Ongoing brain activity has been implicated in the modulation of cortical excitability. The combination of electroencephalography (EEG) and transcranial magnetic stimulation (TMS) in a real-time triggered setup is a novel method for testing hypotheses about the relationship between spontaneous neuronal oscillations, cortical excitability, and synaptic plasticity. For this method, a reliable real-time extraction of the neuronal signal of interest from scalp EEG with high signal-to-noise ratio (SNR) is of crucial importance. Here we compare individually tailored spatial filters as computed by spatial-spectral decomposition (SSD), which maximizes SNR in a frequency band of interest, against established local C3-centered Laplacian filters for the extraction of the sensorimotor μ-rhythm. Single-pulse TMS over the left primary motor cortex was synchronized with the surface positive or negative peak of the respective extracted signal, and motor evoked potentials (MEP) were recorded with electromyography (EMG) of a contralateral hand muscle. Both extraction methods led to a comparable degree of MEP amplitude modulation by phase of the sensorimotor μ-rhythm at the time of stimulation. This could be relevant for targeting other brain regions with no working benchmark such as the local C3-centered Laplacian filter, as sufficient SNR is an important prerequisite for reliable real-time single-trial detection of EEG features.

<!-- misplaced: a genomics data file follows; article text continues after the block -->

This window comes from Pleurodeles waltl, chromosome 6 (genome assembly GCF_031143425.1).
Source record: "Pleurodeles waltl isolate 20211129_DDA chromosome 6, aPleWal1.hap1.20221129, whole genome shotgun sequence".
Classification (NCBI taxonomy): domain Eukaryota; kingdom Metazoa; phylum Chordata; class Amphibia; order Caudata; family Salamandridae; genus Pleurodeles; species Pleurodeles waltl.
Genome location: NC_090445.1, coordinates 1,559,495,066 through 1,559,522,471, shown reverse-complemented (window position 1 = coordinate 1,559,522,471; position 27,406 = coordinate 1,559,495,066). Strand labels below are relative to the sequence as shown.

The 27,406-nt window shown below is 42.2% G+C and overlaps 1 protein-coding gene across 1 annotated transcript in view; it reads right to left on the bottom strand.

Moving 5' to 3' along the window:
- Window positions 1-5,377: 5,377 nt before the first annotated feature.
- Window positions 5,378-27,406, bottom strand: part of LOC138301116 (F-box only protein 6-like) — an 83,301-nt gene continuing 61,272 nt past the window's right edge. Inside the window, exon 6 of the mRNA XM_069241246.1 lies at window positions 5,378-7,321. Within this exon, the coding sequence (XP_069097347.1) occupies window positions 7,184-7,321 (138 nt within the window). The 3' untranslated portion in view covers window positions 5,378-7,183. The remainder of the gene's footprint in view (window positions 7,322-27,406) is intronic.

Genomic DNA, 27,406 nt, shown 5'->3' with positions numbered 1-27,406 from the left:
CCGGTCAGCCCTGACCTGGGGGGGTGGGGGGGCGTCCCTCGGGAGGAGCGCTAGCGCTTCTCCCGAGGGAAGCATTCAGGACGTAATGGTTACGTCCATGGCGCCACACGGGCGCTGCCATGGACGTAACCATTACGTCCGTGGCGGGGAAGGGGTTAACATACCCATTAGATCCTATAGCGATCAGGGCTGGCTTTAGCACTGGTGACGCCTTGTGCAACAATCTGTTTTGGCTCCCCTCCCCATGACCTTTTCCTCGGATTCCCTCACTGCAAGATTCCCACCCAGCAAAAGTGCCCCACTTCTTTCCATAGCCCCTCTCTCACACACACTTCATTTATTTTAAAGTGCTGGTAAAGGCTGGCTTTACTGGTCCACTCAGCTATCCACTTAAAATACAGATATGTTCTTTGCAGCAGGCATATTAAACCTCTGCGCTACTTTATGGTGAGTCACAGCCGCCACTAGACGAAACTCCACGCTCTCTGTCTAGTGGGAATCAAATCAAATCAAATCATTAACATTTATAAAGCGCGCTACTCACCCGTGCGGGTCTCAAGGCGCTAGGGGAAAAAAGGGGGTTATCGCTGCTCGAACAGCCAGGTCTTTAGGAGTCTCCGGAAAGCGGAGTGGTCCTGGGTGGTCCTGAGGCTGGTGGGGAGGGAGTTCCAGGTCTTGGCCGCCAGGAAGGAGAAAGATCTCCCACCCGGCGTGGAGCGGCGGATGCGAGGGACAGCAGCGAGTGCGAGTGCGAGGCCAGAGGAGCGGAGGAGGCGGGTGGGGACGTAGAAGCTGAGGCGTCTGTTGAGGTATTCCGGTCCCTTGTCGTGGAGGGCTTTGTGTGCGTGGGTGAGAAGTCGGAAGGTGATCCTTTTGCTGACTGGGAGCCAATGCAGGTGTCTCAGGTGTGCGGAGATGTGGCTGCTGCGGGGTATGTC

Keywords: EEG-TMS; brain-state-dependent stimulation; corticospinal excitability; sensorimotor oscillations; spatial filtering.